We are mired in crisis and as the historian Margaret Macmillan intimated in The Economist recently, time is short. We must, she argues, drawing on Abraham Lincoln’s words, ‘reach for the better angels of our nature: enlightened leaders and publics capable of creating together sane and inclusive policies, and strengthening our vital institutions at home and abroad. The alternative story will not have a happy ending.’
The SLF Vision
In conditions such as these, it would be easy to give in to despair. More than one reader of this letter will have considered throwing the towel in after the last election. But we do not have that luxury. As we survey the scene the sense of foreboding for our own futures and for those of our children and grand-children is palpable. We know our country and the world is heading in the wrong direction.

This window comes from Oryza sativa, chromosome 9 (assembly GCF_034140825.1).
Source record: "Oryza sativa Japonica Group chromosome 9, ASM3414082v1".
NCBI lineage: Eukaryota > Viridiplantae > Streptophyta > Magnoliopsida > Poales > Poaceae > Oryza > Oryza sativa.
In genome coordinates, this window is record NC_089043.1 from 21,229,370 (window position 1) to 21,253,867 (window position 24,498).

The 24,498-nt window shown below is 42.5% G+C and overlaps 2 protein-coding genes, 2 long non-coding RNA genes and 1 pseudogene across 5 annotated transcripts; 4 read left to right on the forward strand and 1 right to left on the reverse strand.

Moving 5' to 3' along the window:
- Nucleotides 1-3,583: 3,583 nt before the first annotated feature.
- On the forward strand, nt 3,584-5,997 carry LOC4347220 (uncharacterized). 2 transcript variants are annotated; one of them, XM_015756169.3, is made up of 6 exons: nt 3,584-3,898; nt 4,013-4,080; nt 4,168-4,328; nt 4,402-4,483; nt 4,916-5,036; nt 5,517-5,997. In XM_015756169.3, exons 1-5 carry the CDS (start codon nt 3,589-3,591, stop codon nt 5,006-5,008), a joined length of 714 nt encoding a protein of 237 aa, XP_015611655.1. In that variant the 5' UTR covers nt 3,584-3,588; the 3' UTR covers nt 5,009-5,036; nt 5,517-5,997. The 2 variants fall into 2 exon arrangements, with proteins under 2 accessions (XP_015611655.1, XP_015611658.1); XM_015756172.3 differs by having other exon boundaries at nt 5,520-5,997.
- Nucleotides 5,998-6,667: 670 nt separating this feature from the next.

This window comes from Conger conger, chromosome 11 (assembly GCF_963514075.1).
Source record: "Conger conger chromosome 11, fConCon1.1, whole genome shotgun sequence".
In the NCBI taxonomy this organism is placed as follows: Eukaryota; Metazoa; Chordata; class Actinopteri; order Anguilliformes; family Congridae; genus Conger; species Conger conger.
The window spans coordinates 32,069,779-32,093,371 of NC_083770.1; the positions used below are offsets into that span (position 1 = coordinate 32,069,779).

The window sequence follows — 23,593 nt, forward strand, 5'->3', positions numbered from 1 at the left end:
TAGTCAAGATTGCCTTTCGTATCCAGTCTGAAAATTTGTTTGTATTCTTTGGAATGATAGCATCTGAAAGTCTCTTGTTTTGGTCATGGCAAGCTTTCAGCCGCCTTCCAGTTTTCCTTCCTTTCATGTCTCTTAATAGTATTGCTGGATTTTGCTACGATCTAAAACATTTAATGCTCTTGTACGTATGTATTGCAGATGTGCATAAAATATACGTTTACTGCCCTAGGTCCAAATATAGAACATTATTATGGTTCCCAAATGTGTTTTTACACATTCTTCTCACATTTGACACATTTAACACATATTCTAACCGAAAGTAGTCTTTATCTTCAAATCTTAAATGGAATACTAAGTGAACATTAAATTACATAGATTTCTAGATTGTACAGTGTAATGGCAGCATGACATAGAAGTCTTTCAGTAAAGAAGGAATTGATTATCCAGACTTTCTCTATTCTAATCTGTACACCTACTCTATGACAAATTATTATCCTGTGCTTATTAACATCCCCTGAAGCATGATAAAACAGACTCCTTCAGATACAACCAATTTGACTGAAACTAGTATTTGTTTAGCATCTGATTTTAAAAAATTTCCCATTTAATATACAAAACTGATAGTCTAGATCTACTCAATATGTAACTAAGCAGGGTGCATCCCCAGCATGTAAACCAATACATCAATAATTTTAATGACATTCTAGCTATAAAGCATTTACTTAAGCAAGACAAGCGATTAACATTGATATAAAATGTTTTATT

In place of despair, we must develop a unifying and visionary politics of hope. To do that, we need intellectual ferment, new thinking, bold ideas, and better organisation. It is time to remind ourselves, our country and the world of what liberalism is, what it has contributed and why its core ideas are needed now more than ever.
Under my Directorship, that is what the SLF will try to do.
Over coming months and years we will set out and campaign for a vision of a Citizen’s Britain where what matters is not a person’s race, religion, gender or sexuality but the content of their character. A country where every human life has equal worth and where all are equal before the law. We will campaign to create a country where individuals take power at every level and use it to shape a better life for themselves, their families and their communities. We will challenge the remote, over-centralised, and unresponsive British state and the massive accumulations of unaccountable private wealth and power that sustain an unjust status quo. We will chart a course to the next renaissance and to a society and government not only of the people and for the people but by the people.